6

Floyd does not meet the requirements of Rule 9(b). In his second petition, Floyd alleges four grounds for relief, all concerning the invalidity of the nunc pro tunc order modifying his sentence from one with concurrent terms to consecutive terms: (1) the original sentence and judgment entry imposed in violation of the statute are void and invalid; (2) the nunc pro tunc judgment entry that misrepresents the sentence not pronounced in open court and not part of the record is invalid; (3) the nunc pro tunc entry and judgment are invalid where Floyd was not present for the resentencing and (4) where the journalized entry is invalid, the judgment imposed is also invalid. In a supplemental petition and in his briefs before this Court, Floyd raises two additional issues: (1) a challenge to his fully served 1979 conviction and sentence because the conviction was used to enhance this sentence and (2) the district court lacked jurisdiction to enter the nunc pro tunc judgment because a notice of appeal had already been filed.

7

The State correctly argues that the petition should be dismissed as an abuse of the writ because the issues are the same as those raised in the first petition. (Because this habeas application was filed in January 1996, it is reviewed under the standards in place before passage of the Antiterrorism and Effective Death Penalty Act of 1996.) In the first petition Floyd argued that his guilty plea was rendered involuntary by the trial court's subsequent modification of his prison sentence. The second petition merely states more specifically that Floyd's incarceration is unlawful because (1) the original sentencing order was invalid due to its imposition in violation of state statutory law and (2) the amended or nunc pro tunc order violated Floyd's due process rights because it was entered in his absence.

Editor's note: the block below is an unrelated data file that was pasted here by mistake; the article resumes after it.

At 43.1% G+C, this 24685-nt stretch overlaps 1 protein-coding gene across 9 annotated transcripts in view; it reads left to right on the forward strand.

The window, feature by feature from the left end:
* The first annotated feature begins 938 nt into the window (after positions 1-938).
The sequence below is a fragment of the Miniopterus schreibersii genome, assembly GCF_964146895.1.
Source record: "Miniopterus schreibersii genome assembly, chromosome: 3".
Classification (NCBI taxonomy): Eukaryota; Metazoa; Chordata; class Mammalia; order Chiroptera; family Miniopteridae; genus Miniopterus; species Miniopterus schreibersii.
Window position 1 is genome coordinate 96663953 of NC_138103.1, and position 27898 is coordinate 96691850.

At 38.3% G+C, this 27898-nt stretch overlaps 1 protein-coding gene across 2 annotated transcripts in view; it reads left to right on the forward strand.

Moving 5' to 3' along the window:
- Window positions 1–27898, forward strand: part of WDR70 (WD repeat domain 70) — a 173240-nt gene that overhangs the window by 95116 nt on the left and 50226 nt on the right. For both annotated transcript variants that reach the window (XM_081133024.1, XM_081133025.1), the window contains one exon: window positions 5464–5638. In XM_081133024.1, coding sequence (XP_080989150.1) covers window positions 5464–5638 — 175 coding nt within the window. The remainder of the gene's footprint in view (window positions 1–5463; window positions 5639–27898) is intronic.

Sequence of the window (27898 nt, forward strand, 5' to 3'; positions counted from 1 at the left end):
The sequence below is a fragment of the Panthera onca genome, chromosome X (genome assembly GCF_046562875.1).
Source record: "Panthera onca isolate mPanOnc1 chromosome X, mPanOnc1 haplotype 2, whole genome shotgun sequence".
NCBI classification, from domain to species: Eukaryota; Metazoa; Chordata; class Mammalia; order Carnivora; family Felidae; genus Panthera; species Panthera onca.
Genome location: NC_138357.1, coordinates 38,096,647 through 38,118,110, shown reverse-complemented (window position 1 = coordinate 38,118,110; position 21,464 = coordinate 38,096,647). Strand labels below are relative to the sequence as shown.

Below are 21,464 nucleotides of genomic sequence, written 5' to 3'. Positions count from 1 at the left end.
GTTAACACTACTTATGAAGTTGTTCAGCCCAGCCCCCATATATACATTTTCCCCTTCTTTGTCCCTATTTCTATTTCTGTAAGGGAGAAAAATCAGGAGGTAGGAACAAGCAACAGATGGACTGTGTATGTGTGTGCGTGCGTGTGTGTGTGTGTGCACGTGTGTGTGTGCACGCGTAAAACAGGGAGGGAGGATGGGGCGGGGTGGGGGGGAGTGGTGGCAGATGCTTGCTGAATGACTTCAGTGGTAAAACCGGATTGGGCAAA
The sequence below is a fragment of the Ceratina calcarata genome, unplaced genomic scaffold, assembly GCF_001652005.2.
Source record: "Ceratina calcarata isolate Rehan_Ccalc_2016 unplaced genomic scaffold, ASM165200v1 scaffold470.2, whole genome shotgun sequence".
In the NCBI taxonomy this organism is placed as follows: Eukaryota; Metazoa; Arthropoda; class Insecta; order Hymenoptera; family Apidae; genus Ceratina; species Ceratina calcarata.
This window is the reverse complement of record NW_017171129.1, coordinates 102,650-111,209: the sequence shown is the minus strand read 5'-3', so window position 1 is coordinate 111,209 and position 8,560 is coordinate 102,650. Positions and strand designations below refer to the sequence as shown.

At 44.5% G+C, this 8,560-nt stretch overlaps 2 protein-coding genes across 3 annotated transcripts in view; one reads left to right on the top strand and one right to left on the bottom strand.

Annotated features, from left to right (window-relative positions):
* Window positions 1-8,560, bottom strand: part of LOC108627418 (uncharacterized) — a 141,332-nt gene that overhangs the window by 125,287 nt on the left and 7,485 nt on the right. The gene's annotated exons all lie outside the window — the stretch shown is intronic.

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8

Even if we assume that the second petition raises claims distinct from the first petition, Floyd fails to demonstrate why the claims could not have been raised in his first petition. Floyd argues that he could not have raised the claims in the first petition because he had not exhausted his state remedies as to those claims and that the lack of exhaustion satisfies the "cause" and "prejudice" standard for entertaining a successive petition. Although this Circuit has not addressed this issue directly, we agree with the analysis presented by the district court and with those courts that hold that the fact that a claim is not exhausted does not justify the deliberate withholding of the claim from a federal habeas petition. Herbst v. Scott, 42 F.3d 902, 906 (5th Cir.1995); Tyler v. Armontrout, 917 F.2d 1138, 1140-41 (8th Cir.1990); Clanton v. Muncy, 845 F.2d 1238, 1241 (4th Cir.1988); McCorquodale v. Kemp, 832 F.2d 543, 545-46 (11th Cir.1987). But see Neuschafer v. Whitley, 860 F.2d 1470, 1474-76 (9th Cir.1988) (omission of a claim from a prior petition because it was unexhausted may constitute cause to excuse abuse of the writ, but ruling made only with great reluctance because court bound by a prior decision). A contrary ruling would encourage multiple petitions raising similar issues filed successively over the period of a prisoner's incarceration--a waste of everyone's time, including prisoners, lawyers, prison officials and judges. Such claims should be consolidated in one petition and adjudicated at one time, not piecemeal over many years, as has too often been the case in the past. See Rose v. Lundy, 455 U.S. 509, 102 S.Ct. 1198, 71 L.Ed.2d 379 (1982).

9

Furthermore, we do not find that a fundamental miscarriage of justice would result from our failure to consider Floyd's claims in his second petition. First, Floyd does not argue that he is actually innocent of the crimes for which he is incarcerated. Second, while the trial court may have violated Ohio Criminal Rule 43 in entering the nunc pro tunc order changing Floyd's sentence from concurrent to consecutive sentences in his absence, this error does not rise to a "fundamental miscarriage of justice" or constitute a violation of procedural due process of law. Floyd has alleged a violation of a state law that is not cognizable in a federal habeas corpus proceeding.

10

As to Floyd's challenge to his 1979 conviction in his supplemental petition, Section 2254 and the rules governing it require the petitioner to be in custody or subject to future custody on the basis of the judgment attacked. The 1979 sentence has been fully served and Floyd is not in custody pursuant to that conviction. Accordingly, that claim is also without merit.

11

For the foregoing reasons we affirm the judgment of the district court.